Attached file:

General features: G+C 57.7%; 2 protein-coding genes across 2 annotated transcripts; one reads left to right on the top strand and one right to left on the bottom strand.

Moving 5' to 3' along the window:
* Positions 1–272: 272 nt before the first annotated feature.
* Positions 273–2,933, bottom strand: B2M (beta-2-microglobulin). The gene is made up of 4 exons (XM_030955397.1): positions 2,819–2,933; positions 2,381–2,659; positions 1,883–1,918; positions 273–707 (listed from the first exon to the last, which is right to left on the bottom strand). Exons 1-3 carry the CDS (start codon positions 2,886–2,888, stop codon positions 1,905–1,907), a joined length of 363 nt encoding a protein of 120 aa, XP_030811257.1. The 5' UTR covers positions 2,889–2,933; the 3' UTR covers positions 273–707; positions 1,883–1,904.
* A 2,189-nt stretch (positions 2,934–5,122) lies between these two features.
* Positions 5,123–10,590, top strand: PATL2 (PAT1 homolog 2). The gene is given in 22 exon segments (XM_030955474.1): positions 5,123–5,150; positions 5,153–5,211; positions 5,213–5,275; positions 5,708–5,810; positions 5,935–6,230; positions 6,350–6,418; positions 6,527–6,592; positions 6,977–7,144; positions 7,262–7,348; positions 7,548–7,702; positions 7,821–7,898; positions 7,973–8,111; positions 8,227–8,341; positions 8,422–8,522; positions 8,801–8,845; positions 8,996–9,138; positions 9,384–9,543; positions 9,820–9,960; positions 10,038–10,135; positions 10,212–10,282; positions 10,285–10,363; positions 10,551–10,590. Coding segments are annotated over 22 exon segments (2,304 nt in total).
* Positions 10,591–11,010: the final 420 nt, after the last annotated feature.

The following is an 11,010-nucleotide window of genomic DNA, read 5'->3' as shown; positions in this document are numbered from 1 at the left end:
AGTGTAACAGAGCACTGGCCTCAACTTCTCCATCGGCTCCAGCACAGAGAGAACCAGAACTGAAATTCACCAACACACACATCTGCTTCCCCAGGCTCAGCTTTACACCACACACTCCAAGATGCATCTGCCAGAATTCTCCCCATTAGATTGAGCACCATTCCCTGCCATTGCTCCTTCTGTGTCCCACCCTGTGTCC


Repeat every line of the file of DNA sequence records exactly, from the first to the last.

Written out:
General features: G+C 57.7%; 2 protein-coding genes across 2 annotated transcripts; one reads left to right on the top strand and one right to left on the bottom strand.

Moving 5' to 3' along the window:
* Positions 1–272: 272 nt before the first annotated feature.
* Positions 273–2,933, bottom strand: B2M (beta-2-microglobulin). The gene is made up of 4 exons (XM_030955397.1): positions 2,819–2,933; positions 2,381–2,659; positions 1,883–1,918; positions 273–707 (listed from the first exon to the last, which is right to left on the bottom strand). Exons 1-3 carry the CDS (start codon positions 2,886–2,888, stop codon positions 1,905–1,907), a joined length of 363 nt encoding a protein of 120 aa, XP_030811257.1. The 5' UTR covers positions 2,889–2,933; the 3' UTR covers positions 273–707; positions 1,883–1,904.
* A 2,189-nt stretch (positions 2,934–5,122) lies between these two features.
* Positions 5,123–10,590, top strand: PATL2 (PAT1 homolog 2). The gene is given in 22 exon segments (XM_030955474.1): positions 5,123–5,150; positions 5,153–5,211; positions 5,213–5,275; positions 5,708–5,810; positions 5,935–6,230; positions 6,350–6,418; positions 6,527–6,592; positions 6,977–7,144; positions 7,262–7,348; positions 7,548–7,702; positions 7,821–7,898; positions 7,973–8,111; positions 8,227–8,341; positions 8,422–8,522; positions 8,801–8,845; positions 8,996–9,138; positions 9,384–9,543; positions 9,820–9,960; positions 10,038–10,135; positions 10,212–10,282; positions 10,285–10,363; positions 10,551–10,590. Coding segments are annotated over 22 exon segments (2,304 nt in total).
* Positions 10,591–11,010: the final 420 nt, after the last annotated feature.

The following is an 11,010-nucleotide window of genomic DNA, read 5'->3' as shown; positions in this document are numbered from 1 at the left end:
AGTGTAACAGAGCACTGGCCTCAACTTCTCCATCGGCTCCAGCACAGAGAGAACCAGAACTGAAATTCACCAACACACACATCTGCTTCCCCAGGCTCAGCTTTACACCACACACTCCAAGATGCATCTGCCAGAATTCTCCCCATTAGATTGAGCACCATTCCCTGCCATTGCTCCTTCTGTGTCCCACCCTGTGTCC